GENEVA (AP) — The Latest on the World Health Organization’s new chief (all times local):
Pakistan’s candidate to be the next director-general of the World Health Organization, cardiologist Dr. Sania Nishtar, said she decided to go into public health after being told the hospital where she worked would start using recycled catheters for patients who couldn’t pay.
In her remarks Tuesday to the World Health Assembly, who will soon vote to choose the U.N. health agency’s next leader, Nishtar cited her past experience leading non-governmental organizations, saying that would help her bridge the numerous polarizing situations in public health.
Like the other two candidates, Nishtar promised to make WHO accountable, saying she was credited for bringing transparency to public health when she was a minister in Pakistan.
She says “I will come to your countries not to cut ribbons but to work with you.”
A U.N. veteran who is Britain’s candidate for the top job at the World Health Organization says he knows “how the kitchen works in the United Nations.”
Dr. David Nabarro delivered his last pitch for the job of WHO director-general moments before its assembly was to choose between him, Ethiopia’s Tedros Adhanom Ghebreyesus, and Dr. Sania Nishtar of Pakistan.
Speaking to the delegates, Nabarro said “the health of 7 billion people rests in your hands” and acknowledged that some have felt “let down” by WHO and want it to be “more relevant, responsive and reliable.”
He added: “Under my leadership, it will be.”
Nabarro cited lessons from the Ebola crisis that “speed and flexibility” are needed, but above all WHO should be “competent and dependable.”
The president of this year’s World Health Assembly opened this afternoon’s proceedings by calling for a minute of silence to remember the victims of the Manchester bombing attack.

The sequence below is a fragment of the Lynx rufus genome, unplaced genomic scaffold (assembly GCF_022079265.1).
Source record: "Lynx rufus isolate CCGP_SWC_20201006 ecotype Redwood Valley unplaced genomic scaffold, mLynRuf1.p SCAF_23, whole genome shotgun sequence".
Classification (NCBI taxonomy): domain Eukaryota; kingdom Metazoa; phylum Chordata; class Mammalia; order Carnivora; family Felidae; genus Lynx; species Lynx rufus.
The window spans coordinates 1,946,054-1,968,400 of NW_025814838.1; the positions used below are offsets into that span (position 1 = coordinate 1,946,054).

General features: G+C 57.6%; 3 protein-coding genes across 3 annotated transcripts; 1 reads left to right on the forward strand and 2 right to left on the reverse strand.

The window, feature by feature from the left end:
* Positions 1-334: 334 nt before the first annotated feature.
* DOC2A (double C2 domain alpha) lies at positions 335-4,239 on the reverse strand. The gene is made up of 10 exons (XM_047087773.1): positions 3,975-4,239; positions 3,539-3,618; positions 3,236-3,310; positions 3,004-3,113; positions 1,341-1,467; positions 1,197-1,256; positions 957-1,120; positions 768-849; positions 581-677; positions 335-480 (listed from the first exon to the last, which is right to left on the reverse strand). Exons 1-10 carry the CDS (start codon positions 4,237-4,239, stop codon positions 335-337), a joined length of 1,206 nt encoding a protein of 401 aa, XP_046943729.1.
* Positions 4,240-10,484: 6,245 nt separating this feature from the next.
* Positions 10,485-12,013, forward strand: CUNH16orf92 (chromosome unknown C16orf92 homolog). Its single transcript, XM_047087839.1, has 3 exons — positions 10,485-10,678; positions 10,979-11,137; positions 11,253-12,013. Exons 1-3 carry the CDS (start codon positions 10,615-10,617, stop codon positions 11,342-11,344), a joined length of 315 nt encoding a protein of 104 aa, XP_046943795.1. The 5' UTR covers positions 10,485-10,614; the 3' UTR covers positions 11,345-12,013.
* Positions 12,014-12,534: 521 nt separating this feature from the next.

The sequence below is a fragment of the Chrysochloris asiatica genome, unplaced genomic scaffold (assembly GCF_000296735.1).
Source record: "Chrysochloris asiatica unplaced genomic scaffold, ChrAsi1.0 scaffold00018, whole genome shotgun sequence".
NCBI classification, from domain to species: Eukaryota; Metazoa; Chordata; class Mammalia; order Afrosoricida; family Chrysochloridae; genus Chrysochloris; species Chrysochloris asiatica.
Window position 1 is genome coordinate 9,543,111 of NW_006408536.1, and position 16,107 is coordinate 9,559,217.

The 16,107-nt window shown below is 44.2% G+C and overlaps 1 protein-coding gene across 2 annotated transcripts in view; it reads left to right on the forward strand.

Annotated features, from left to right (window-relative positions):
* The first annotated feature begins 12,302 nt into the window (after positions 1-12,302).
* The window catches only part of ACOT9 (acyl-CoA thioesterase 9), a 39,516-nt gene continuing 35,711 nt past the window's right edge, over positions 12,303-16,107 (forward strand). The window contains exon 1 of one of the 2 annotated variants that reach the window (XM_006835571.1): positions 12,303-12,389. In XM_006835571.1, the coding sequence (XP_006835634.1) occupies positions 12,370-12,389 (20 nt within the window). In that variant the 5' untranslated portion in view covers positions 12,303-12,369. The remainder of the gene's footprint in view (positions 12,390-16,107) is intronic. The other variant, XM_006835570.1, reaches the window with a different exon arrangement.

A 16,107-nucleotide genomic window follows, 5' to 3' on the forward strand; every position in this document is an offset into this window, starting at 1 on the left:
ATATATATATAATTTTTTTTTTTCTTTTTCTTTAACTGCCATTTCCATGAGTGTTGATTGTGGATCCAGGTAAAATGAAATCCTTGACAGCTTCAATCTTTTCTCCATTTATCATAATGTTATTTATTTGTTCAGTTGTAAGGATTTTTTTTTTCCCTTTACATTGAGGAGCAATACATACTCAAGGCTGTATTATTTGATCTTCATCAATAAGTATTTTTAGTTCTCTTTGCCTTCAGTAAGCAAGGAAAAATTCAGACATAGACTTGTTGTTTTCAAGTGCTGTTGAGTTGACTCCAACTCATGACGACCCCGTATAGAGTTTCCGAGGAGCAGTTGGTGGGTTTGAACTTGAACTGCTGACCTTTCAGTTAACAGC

In the final phase of the race to elect the WHO’s next leader, the three remaining candidates are making their last pitches Tuesday.
First to speak was Ethiopia’s candidate to lead the World Health Organization, former minister of health Tedros Adhanom Ghebreyesus.
Ghebreyesus said it was “pure luck” that he was competing in the race to be its next director-general, noting that his seven-year-old brother was killed by a childhood disease and it could just as easily have been him. Among other pledges, Ghebreyesus said he would work “tirelessly to fulfill WHO’s promise of universal health coverage.”
Health ministers, diplomats and other high-level envoys are set to choose the next director-general of the World Health Organization among three finalists.
As it stands, 185 member states attending WHO’s World Health Assembly are eligible to cast ballots Tuesday afternoon. Nine others are either in arrears on their dues or not represented at the 10-day gathering.
The candidates are Tedros Adhanom Ghebreyesus, a 52-year-old former government minister in Ethiopia; Sania Nishtar, a 54-year-old cardiologist and former government minister from Pakistan; and David Nabarro, 67, a physician and longtime U.N. official from Britain.
The winner will succeed Dr. Margaret Chan, who’s ending a 10-year tenure.
The U.N. agency’s chief has considerable power to set global medical priorities and declare health emergencies, such as outbreaks of the Zika or Ebola viruses.
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